These factors can be used, above all, in the analysis of companies to uncover risks that would have been overlooked in a traditional financial analysis. The Covid-19 pandemic has now brought many of these risks to light. These include problematic circumstances in employee health and safety, inadequate measures for operational stability in exceptional situations, and crisis management in general. It is not surprising, then, that many companies that have previously paid attention to ESG factors have been more resilient to the current impact of the Covid-19 pandemic than those companies that have not previously addressed ESG.
EU Sustainability Agenda on Track
The Covid-19 pandemic has had a major economic impact, but fortunately no impact on the sustainability agenda of policymakers and regulators. The EU, in particular, is moving forward with ambitious climate policy targets, and by adapting capital market regulations, is underlining the responsibility of all parties involved to drive the development towards a carbon-free economy. As the main objective of the action plan, which was launched in March 2018, the EU describes the sustainable, and thus climate-friendly, design of financial flows and the promotion of sustainable investments. This is intended to make Europe a catalyst for global investments in green economy and technologies. In this context, this also shows that regulations are a dominant driver of sustainable finance.  
Dimensions for Advancing Sustainable Finance
Sustainable Finance can be promoted in different ways, both by the company itself and from outside by regulators or customers. The five main drivers of sustainable finance are: Culture, ESG due diligence, regulation, the next generation, and digitalization.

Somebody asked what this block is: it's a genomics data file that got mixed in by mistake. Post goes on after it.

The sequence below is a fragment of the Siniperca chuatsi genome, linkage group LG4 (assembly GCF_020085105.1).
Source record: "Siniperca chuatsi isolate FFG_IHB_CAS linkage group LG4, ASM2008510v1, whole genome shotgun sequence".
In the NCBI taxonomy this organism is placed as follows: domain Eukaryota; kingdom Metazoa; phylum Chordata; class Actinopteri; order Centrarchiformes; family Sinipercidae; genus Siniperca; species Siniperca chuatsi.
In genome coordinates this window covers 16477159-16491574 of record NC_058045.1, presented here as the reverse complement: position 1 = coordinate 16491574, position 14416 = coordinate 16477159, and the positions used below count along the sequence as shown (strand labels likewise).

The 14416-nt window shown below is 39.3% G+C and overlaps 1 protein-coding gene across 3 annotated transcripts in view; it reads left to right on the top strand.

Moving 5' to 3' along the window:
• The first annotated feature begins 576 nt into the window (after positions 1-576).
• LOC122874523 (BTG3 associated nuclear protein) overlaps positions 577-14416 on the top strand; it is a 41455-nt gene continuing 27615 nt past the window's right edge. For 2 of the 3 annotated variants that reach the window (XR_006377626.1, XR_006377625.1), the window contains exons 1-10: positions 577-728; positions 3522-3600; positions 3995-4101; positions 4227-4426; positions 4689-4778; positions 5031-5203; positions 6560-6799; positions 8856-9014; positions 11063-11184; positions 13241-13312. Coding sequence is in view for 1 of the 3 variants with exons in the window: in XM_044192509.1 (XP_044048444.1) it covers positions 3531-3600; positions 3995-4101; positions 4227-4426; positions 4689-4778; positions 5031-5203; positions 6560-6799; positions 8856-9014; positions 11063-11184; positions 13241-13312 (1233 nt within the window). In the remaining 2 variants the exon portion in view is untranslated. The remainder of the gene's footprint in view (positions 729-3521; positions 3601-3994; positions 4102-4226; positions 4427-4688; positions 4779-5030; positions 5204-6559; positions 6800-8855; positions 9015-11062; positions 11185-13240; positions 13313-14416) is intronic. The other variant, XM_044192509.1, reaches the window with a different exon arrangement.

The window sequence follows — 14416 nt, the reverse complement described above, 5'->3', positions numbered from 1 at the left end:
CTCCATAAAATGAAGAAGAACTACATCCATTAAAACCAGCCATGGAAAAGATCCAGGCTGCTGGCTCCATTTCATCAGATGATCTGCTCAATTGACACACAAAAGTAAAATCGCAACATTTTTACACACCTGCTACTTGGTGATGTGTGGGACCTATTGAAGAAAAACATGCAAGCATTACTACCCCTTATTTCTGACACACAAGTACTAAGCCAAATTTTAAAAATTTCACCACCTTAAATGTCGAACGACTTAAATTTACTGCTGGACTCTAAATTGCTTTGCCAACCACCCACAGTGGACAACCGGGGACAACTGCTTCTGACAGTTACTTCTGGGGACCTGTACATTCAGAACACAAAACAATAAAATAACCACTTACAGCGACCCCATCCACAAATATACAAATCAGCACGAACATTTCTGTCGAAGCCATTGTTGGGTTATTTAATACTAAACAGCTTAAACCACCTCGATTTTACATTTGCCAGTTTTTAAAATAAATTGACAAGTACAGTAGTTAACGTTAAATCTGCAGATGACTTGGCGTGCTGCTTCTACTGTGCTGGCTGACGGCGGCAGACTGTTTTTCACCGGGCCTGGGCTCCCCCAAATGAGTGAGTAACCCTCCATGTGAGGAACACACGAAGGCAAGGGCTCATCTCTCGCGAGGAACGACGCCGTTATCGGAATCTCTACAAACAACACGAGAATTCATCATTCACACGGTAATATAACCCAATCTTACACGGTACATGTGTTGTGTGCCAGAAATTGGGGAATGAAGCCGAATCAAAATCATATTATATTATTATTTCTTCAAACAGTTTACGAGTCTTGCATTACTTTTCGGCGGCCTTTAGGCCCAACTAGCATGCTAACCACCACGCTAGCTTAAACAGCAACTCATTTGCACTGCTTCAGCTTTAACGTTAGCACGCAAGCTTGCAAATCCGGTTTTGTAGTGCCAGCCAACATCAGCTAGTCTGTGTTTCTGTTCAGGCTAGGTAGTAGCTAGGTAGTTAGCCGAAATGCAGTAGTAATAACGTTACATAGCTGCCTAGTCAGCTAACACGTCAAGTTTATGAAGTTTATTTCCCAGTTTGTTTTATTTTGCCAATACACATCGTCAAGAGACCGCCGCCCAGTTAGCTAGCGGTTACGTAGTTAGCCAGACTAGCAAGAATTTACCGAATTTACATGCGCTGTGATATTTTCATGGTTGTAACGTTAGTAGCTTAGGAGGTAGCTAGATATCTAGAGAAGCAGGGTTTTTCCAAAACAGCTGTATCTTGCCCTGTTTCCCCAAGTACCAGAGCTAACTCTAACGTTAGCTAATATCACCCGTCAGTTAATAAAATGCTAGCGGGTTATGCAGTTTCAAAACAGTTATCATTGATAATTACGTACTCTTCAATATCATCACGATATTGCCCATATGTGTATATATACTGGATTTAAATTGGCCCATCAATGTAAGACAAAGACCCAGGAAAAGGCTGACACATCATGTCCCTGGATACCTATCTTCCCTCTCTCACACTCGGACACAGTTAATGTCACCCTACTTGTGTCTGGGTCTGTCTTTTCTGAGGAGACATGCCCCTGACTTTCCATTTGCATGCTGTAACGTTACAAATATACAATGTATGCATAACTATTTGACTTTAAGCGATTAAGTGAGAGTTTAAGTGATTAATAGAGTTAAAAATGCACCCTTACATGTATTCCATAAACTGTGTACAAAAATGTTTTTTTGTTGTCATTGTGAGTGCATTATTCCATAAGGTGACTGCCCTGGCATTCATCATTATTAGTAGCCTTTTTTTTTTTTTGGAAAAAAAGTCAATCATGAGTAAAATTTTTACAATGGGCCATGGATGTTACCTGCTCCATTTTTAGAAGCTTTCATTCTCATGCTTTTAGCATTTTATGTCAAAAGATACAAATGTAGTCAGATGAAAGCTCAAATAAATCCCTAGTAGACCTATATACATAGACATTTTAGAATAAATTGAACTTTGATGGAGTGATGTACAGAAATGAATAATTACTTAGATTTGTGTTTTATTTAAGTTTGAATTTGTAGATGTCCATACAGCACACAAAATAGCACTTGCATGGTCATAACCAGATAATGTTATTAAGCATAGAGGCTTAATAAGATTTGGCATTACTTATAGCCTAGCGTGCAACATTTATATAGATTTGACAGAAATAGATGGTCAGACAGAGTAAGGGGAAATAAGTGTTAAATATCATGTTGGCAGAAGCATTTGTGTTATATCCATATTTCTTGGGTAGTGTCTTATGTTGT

In order to achieve long-lasting change in companies, it is essential to take cultural drivers into account. The anchoring of sustainable behavior throughout the company depends above all on the company’s purpose, individual responsibility, financial incentives and diversity.
2) ESG due diligence
In the past, ESG due diligence has focused primarily on risk assessment. In the future, sustainability considerations could also be used as an impetus to rethink business and operating models and thus discover long-term optimization opportunities.
The Swiss Federal Council advocates responsible corporate governance and the EU makes adjustments to its regulatory framework for capital markets. The focus is on a clear emphasis on the role of the private sector in achieving a circular economy.
4) Next generation
Millennials and Generation Z have clear expectations of convenience, transparency and, above all, the credibility of financial products. Social networks confirm that in today’s world, reputation is one of the most decisive criteria for success.
Digitalization serves as an important driver to create new connections between investors and sustainable finance through improved interaction possibilities thereby allowing larger asset flows into this area. This includes digital finance in particular, which encompasses a range of tools based on current trends such as big data, machine learning, AI, blockchain and IoT.
Conclusion and Outlook
In summary, “do nothing” must no longer be an option for financial institutions. The demands of the stakeholders are clear and will probably intensify in the coming years. The circular economy describes the target picture that should be aimed at by all players in the economic system once the new mindset has been adopted. Besides the prospect of sustainable and success-oriented business activity, the drivers of sustainability described above provide the corresponding incentive for financial institutions to deeply root the topic of sustainability in their companies.